Trump Threatens Further Sanctions for Venezuelan and Russian Oil Industries

Trump Threatens Further Sanctions for Venezuelan and Russian Oil Industries
Russian President Vladimir Putin (R) shakes hands with Venezuelan President Nicolas Maduro during their meeting at the Kremlin in Moscow on Sept. 25, 2019. (Sergei Chirikov/AFP via Getty Images)
Alan McDonnell
President Donald Trump said this week that the United States is preparing to impose further sanctions on the Venezuelan oil industry—one of the chief sources of income for President Nicolás Maduro’s authoritarian regime as it continues to cling to power.
The news came less than a week after the Trump administration announced sanctions against Geneva-based but Russian-controlled oil brokerage Rosneft Trading S.A., which U.S. officials say has been helping the Venezuelan regime to skirt the American oil embargo by acting as an intermediary to supply Venezuelan oil to third parties in Asia.
“You’ll be seeing something on that in the not-too-distant future,” Trump said at a news conference in New Delhi as his recent trip to India came to a close. “There here could be very serious sanctions.” When pressed, the President indicated that further sanctions were on the way. “You are going to see in a little while. You are asking a question right in the middle of us doing something,” he said.
The comments also increased speculation that the Trump administration might choose to focus some of its attention closer to home. The Treasury Department recently granted Chevon its fourth waiver to source crude oil from Venezuela since sanctions were announced in 2018. Chevron’s current waiver expires on April 22, and a report from Bloomberg this week questioned whether it would be renewed by the Treasury, although supporters of the American oil giant argue that if Chevron were to exit Venezuela after almost a century of activity there, any void left by the company could be filled by Russian or Chinese oil companies keen to expand their control of global crude supplies.

Sanctions Program

The United States and an alliance of around 60 countries maintain that the reelection of Maduro in 2018 was not a legitimate democratic result, and have recognized the leader of the Venezuelan opposition, Juan Guiadó as interim president. Maduro, a protege of the Marxist former Venezuelan president Hugo Chávez, has continued the socialist policies and rampant corruption of his predecessor, which are widely recognized as having brought ruin to the oil-rich country. Trump has in his press conference said that Venezuela was “wealthy 15 years ago and very wealthy 20 years ago ... the wealthiest in all of South America.” American sanctions aim to prevent the Maduro regime from continuing in power.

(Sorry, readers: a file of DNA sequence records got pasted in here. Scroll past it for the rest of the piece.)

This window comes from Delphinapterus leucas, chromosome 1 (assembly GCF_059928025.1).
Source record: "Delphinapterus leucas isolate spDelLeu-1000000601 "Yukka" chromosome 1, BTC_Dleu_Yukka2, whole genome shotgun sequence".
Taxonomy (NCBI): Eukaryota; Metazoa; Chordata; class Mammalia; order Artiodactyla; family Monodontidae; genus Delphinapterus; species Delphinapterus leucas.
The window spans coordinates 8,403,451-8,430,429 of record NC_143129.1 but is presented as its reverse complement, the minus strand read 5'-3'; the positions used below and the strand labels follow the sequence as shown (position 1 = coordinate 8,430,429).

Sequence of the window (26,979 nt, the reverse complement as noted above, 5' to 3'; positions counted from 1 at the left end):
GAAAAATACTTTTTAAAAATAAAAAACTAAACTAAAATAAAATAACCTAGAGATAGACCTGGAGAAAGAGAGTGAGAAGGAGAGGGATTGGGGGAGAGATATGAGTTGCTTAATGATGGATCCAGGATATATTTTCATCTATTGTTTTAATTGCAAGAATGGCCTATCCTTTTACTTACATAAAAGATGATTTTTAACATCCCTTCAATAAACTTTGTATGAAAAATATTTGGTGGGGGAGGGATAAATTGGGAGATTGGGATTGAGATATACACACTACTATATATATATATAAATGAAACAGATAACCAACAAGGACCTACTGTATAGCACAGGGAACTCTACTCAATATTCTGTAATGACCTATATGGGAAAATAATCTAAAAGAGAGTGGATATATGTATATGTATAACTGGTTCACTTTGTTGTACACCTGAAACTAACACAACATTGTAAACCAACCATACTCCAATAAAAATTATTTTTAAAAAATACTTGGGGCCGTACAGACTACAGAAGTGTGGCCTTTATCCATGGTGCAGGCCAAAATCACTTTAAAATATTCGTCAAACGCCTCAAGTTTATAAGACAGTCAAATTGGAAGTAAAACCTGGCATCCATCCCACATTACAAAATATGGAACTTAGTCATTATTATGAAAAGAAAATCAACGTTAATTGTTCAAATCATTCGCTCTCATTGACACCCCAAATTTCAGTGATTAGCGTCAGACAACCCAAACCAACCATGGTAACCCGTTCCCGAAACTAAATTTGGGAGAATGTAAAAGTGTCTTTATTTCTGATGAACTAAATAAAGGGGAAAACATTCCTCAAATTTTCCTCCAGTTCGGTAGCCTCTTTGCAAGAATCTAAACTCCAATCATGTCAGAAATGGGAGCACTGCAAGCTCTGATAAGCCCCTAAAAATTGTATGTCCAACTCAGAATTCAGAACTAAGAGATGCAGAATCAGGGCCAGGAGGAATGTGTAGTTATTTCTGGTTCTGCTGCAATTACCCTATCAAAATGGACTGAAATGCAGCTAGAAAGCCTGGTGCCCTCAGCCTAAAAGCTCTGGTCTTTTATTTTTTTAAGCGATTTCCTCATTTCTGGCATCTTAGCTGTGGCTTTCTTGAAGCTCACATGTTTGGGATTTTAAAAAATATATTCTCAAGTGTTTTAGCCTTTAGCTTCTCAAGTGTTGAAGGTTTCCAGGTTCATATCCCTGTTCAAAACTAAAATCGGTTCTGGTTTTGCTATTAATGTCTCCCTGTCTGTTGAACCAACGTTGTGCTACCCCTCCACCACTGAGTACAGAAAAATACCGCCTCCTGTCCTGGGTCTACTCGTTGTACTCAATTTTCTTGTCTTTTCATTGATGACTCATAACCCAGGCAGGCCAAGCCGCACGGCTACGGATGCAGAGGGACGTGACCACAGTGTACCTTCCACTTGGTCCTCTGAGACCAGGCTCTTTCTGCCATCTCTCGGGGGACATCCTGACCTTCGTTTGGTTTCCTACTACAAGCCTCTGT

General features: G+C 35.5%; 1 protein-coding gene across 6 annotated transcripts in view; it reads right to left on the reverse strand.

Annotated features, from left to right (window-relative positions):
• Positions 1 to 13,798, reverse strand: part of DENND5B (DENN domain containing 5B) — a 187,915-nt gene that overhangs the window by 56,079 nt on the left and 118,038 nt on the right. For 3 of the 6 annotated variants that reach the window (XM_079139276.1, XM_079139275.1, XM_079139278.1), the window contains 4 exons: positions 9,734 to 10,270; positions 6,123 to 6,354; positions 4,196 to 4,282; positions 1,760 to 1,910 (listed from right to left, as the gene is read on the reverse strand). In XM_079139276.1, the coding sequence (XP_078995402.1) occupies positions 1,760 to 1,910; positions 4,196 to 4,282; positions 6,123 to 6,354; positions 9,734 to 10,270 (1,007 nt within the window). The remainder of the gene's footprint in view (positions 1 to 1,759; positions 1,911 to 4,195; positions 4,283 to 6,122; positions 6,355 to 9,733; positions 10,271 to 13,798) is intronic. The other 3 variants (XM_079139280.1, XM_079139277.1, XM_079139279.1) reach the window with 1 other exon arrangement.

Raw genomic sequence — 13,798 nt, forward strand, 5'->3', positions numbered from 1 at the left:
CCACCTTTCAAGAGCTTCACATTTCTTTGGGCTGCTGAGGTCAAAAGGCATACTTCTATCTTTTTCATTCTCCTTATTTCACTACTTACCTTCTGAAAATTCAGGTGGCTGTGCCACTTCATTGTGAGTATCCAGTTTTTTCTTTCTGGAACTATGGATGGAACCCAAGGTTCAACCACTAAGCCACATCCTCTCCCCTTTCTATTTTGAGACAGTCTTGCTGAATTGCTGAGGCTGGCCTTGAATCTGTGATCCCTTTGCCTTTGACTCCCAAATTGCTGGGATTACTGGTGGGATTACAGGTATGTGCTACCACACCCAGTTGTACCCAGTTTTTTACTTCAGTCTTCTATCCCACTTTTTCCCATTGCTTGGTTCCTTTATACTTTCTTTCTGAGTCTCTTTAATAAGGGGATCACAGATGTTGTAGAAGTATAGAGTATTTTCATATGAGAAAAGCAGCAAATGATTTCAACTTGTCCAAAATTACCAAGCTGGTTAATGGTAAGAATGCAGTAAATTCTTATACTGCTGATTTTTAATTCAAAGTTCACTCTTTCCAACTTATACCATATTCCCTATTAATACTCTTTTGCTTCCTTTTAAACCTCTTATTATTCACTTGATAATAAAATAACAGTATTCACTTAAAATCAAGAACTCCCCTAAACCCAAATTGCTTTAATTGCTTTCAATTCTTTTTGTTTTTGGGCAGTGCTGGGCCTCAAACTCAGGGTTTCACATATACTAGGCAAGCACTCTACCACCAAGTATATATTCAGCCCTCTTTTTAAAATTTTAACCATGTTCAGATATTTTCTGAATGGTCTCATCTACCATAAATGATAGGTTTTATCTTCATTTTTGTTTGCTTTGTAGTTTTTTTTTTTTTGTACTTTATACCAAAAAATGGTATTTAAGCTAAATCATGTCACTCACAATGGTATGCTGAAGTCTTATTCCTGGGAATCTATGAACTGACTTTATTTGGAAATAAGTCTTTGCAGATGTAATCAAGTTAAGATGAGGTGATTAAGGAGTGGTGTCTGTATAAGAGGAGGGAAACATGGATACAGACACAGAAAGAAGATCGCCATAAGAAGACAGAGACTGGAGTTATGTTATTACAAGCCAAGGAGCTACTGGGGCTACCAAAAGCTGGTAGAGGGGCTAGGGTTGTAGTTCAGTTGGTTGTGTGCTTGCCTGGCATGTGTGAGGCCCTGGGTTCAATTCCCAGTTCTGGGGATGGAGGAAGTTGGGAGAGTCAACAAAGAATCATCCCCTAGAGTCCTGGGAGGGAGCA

According to the U.S. Department of State, “The former regime of Nicolás Maduro has consistently violated and abused the human rights and dignity of the country’s citizens, plundered its natural resources, and driven a once-prosperous nation into economic ruin with Maduro’s authoritarian rule and ruinous economic policies. Maduro’s thugs have reportedly engaged in killings and physical abuse, detained political opponents, and severely interfered with the exercise of freedom of expression, all in a brutal effort to retain power.”
A recent press release from U.S. Secretary of State Mike Pompeo said that “As the primary broker of global deals for the sale and transport of Venezuela’s crude oil, Rosneft Trading has propped up the dictatorial Maduro, enabling his repression of the Venezuelan people. Maduro has destroyed Venezuela’s institutions, economy, and infrastructure, while enriching himself and his cronies, through his abuse of state power and his welcoming of malign support from Russia, as well as from Cuba, Iran, and China.”
Under the regime, Venezuela’s currency, the bolivar, has lost 99 percent of its value and is widely considered to be worthless. Medicine is in extremely short supply even as infant mortality soars, and some estimates from 2018 indicated that only 55 percent of Venezuelan citizens were eating three meals a day. Against this background, U.S. sanctions have targeted corrupt officials and companies such as Petroleos de Venezuela, S.A. (PdVSA), Venezuela’s state-owned oil and gas company.
According to a statement from the U.S. Department of the Treasury, “U.S. sanctions need not be permanent and are intended to change behavior. The United States has made it clear that we will consider lifting sanctions for those who take concrete, meaningful, and verifiable actions to support democratic order in Venezuela.”

China and India Links

According to a report by Reuters this week, China and India are the most significant importers of Venezuelan oil products. Tanker data obtained by Reuters indicated that between them, two Indian companies had imported up to 342,000 barrels of Venezuelan oil per day in 2019 from Reliance Industries, one of India’s largest private companies and the operator of the world’s largest refinery, and Nayara Energy, in which Rosneft has a substantial interest.

Reuters reported that PdVSA had essentially attempted to circumvent U.S. sanctions by shifting deliveries from Rosneft Trading to another Rosneft associate, Switzerland-based TNK Trading. According to market analysts at S&P Global Platts, the United States is now likely to be preparing a further round of sanctions, this time against TNK.

Reuters reports that Rosneft affiliates siphon Venezuelan crude as repayments on billions of dollars in Russian loans, while also exchanging crude oil exports for imports of refined fuels desperately needed by the Maduro regime.